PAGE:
Benjamin Wittes and Robert Chesney, who know a great deal about national security law, have an article urging people to keep the two revelations of government spying last week distinct from one another. There’s the Verizon metadata seizures and there’s the PRISM program, which are different in very important ways. First, we simply are not …
Category Archive: Privacy
Jun 13 2013
Jun 12 2013
Josh Constine at TechCrunch says that the Guardian, or their source, Edward Snowden, is exaggerating the access that the NSA has to the systems of Microsoft, Yahoo, Google, Skype and other internet companies. Constine says that there is a separate, segregated system and requests still have to be made one by one.
Jun 12 2013
Rep. Jim Sensenbrenner, a very far right congressman who wrote the Patriot Act, now says that he wants to pass legislation to restrain the business records provision that is being used to justify the seizure of metadata from all the major cell phone carriers (nope, not just Verizon; AT&T and Sprint are turning it over …
Jun 12 2013
In the aftermath of the 9/11 attacks, only one person in the entire U.S. Senate, Sen. Russ Feingold of Wisconsin, had the courage to vote against the USA PATRIOT Act. And with the recent revelations that the NSA has access to nearly everything you say or do on the internet, it’s worth revisiting his statement …
Jun 11 2013
In a Guardian article revealing yet another way the NSA is spying on us without warrants (their third such revelation in three days), we find this very interesting exchange from March, a few weeks before the court order that was leaked to the Guardian about the Verizon metadata seizures:
Jun 11 2013
In advance of a meeting with the Chinese premier in California, President Obama spent about 15 minutes defending the spying programs exposed by newly leaked information. The case he made is quite unconvincing, essentially saying “trust me, I wouldn’t abuse this power.”
Jun 11 2013
The revelation that the government gets daily reports from Verizon that includes the metadata on every single communication sent through their network shows the dangers of data mining, something clearly forbidden both by the 4th Amendment and statutory law. Benjamin Wittes gives one very good reason why:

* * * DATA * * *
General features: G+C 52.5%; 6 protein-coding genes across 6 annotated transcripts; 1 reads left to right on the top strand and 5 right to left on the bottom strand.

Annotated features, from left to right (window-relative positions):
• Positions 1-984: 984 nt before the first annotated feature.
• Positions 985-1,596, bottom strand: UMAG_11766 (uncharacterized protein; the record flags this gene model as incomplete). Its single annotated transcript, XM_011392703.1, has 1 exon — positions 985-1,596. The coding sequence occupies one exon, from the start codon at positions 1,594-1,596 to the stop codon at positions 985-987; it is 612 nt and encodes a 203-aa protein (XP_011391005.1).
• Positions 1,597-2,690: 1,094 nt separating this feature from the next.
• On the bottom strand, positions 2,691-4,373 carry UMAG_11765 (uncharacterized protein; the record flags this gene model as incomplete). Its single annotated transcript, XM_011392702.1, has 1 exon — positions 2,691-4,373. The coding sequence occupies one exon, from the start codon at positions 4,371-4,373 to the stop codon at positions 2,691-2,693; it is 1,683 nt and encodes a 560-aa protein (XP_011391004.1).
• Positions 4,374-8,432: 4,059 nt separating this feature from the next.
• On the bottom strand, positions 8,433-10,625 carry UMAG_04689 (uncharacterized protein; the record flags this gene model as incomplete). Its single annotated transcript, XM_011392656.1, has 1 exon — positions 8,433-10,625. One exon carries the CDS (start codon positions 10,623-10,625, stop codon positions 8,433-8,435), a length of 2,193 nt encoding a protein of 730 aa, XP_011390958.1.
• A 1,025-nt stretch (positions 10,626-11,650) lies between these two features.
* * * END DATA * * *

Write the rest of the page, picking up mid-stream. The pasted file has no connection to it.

Jun 09 2013
I waited a couple days to write anything about the new revelations concerning the government’s ongoing surveillance and data mining program, mostly because there’s just so much information coming out and so much to look at. There are actually two different leaks, one involving Verizon and the other involving a number of internet companies and …
Jun 06 2013
The Supreme Court handed down another controversial 5-4 ruling on Monday morning, but this was not the usual lineup. The court ruled that it was constitutional for the police to take a cheek swab DNA sample and enter it into a federal database when someone is arrested for a violent crime. You can read the …
Jun 04 2013
In a very strange development, a federal judge who previously declared the FBI’s use of National Security Letters unconstitutional has now ordered Google to comply with nearly 20 such NSLs and turn over the information requested — and to not talk about who the target is or what information was turned over.
May 22 2013
In the wake of the scandal over the DOJ’s seizure of the phone records of reporters from the Associated Press, a bipartisan group of legislators has submitted a bill to require that any such seizures can only be done pursuant to a warrant issued by a judge.
May 21 2013
The story of the DOJ seizing phone records of reporters from the Associated Press just gets worse and worse. I had asked in the immediate aftermath whether the DOJ had gotten a judicial subpoena or merely used an administrative one; the answer is the latter, which means no oversight at all from a judge. And …
May 11 2013
As if the National Security State was not intrusive enough, the FBI is now demanding even more ability to listen in to our conversations. And it looks like they’re gonna get it, with the backing of both parties in Congress and — of course — President Obama as well.
May 08 2013
Glenn Greenwald asks the question “Are all telephone calls recorded and accessible to the US government?” He knows the answer already and the answer is yes. We’ve known this for years. He spotlights this admission of that by a former FBI counterterrorism agent on CNN:
May 07 2013
The Foreign Intelligence Surveillance Court was set up by FISA to handle requests for warrants that involve the gathering of intelligence on foreign operatives in the US, though it deals almost entirely with terrorism now. So how can it be both important and a rubber stamp? Because as Kevin Gosztola reports, while it rarely denies …